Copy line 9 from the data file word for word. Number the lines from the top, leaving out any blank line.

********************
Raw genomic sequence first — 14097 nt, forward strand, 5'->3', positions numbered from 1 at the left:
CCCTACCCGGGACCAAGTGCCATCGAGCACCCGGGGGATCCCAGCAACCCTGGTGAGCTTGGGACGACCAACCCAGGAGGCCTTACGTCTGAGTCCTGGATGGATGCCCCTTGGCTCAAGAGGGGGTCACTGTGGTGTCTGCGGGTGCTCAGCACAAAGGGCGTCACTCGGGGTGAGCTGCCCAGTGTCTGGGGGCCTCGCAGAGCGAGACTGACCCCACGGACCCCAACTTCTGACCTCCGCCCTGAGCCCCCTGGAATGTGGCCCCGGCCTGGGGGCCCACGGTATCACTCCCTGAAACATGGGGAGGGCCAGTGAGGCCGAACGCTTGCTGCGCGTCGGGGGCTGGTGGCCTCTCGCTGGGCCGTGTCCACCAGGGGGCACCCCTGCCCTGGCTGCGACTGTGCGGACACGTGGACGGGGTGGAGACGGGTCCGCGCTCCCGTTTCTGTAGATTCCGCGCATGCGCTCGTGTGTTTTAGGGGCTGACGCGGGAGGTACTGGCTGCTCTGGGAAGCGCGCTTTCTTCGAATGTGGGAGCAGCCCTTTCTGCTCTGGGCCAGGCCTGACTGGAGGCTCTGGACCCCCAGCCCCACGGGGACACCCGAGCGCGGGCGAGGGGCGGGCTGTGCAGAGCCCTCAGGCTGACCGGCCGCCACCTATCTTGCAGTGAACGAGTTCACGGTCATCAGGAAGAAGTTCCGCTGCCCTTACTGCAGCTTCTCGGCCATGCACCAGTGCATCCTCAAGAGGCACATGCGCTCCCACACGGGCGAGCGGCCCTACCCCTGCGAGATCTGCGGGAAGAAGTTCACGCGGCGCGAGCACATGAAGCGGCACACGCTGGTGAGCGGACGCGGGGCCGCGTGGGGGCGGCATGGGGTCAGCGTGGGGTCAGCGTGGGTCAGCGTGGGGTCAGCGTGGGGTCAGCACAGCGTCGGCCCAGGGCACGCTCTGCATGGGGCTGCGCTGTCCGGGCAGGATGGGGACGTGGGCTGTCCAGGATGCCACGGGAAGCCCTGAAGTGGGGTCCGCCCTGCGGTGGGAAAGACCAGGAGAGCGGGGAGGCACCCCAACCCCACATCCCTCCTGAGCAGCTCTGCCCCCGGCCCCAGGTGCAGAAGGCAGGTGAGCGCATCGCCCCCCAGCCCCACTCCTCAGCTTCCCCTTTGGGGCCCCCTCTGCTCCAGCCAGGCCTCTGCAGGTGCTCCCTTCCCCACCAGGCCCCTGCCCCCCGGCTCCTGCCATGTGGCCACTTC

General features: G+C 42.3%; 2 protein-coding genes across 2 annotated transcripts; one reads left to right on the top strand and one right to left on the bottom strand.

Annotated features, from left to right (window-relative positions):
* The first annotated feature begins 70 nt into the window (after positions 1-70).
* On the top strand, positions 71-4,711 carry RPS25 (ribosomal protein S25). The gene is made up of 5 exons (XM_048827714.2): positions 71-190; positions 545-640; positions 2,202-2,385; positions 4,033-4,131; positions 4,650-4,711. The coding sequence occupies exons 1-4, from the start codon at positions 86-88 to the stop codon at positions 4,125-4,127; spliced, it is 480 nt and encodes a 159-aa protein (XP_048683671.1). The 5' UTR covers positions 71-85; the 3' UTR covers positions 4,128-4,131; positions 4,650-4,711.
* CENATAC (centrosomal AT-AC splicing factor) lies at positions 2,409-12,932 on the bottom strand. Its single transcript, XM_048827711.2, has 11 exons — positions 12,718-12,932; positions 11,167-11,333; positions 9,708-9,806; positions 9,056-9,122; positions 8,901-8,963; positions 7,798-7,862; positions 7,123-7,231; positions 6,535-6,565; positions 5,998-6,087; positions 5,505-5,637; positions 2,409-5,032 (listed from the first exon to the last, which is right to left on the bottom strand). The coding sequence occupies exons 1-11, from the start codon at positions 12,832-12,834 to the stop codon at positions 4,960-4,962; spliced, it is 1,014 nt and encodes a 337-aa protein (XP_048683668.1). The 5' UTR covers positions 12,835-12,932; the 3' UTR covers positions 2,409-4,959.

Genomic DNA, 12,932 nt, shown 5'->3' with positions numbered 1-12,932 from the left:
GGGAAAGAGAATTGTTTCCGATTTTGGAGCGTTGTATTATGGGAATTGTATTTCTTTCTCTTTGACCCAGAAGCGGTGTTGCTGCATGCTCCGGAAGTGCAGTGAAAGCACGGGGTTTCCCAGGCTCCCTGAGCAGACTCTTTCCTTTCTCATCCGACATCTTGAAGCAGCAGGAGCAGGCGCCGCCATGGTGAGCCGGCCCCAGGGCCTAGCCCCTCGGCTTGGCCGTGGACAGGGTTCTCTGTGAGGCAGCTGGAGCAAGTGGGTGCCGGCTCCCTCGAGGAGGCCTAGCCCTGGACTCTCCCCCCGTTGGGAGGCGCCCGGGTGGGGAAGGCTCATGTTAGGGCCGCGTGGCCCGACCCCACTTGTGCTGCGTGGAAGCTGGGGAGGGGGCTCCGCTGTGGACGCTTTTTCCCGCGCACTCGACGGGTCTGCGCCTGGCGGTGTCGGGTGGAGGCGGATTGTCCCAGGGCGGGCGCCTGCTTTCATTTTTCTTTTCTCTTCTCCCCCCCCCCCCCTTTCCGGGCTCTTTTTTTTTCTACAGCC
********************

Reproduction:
GGGAAAGAGAATTGTTTCCGATTTTGGAGCGTTGTATTATGGGAATTGTATTTCTTTCTCTTTGACCCAGAAGCGGTGTTGCTGCATGCTCCGGAAGTGCAGTGAAAGCACGGGGTTTCCCAGGCTCCCTGAGCAGACTCTTTCCTTTCTCATCCGACATCTTGAAGCAGCAGGAGCAGGCGCCGCCATGGTGAGCCGGCCCCAGGGCCTAGCCCCTCGGCTTGGCCGTGGACAGGGTTCTCTGTGAGGCAGCTGGAGCAAGTGGGTGCCGGCTCCCTCGAGGAGGCCTAGCCCTGGACTCTCCCCCCGTTGGGAGGCGCCCGGGTGGGGAAGGCTCATGTTAGGGCCGCGTGGCCCGACCCCACTTGTGCTGCGTGGAAGCTGGGGAGGGGGCTCCGCTGTGGACGCTTTTTCCCGCGCACTCGACGGGTCTGCGCCTGGCGGTGTCGGGTGGAGGCGGATTGTCCCAGGGCGGGCGCCTGCTTTCATTTTTCTTTTCTCTTCTCCCCCCCCCCCCCTTTCCGGGCTCTTTTTTTTTCTACAGCC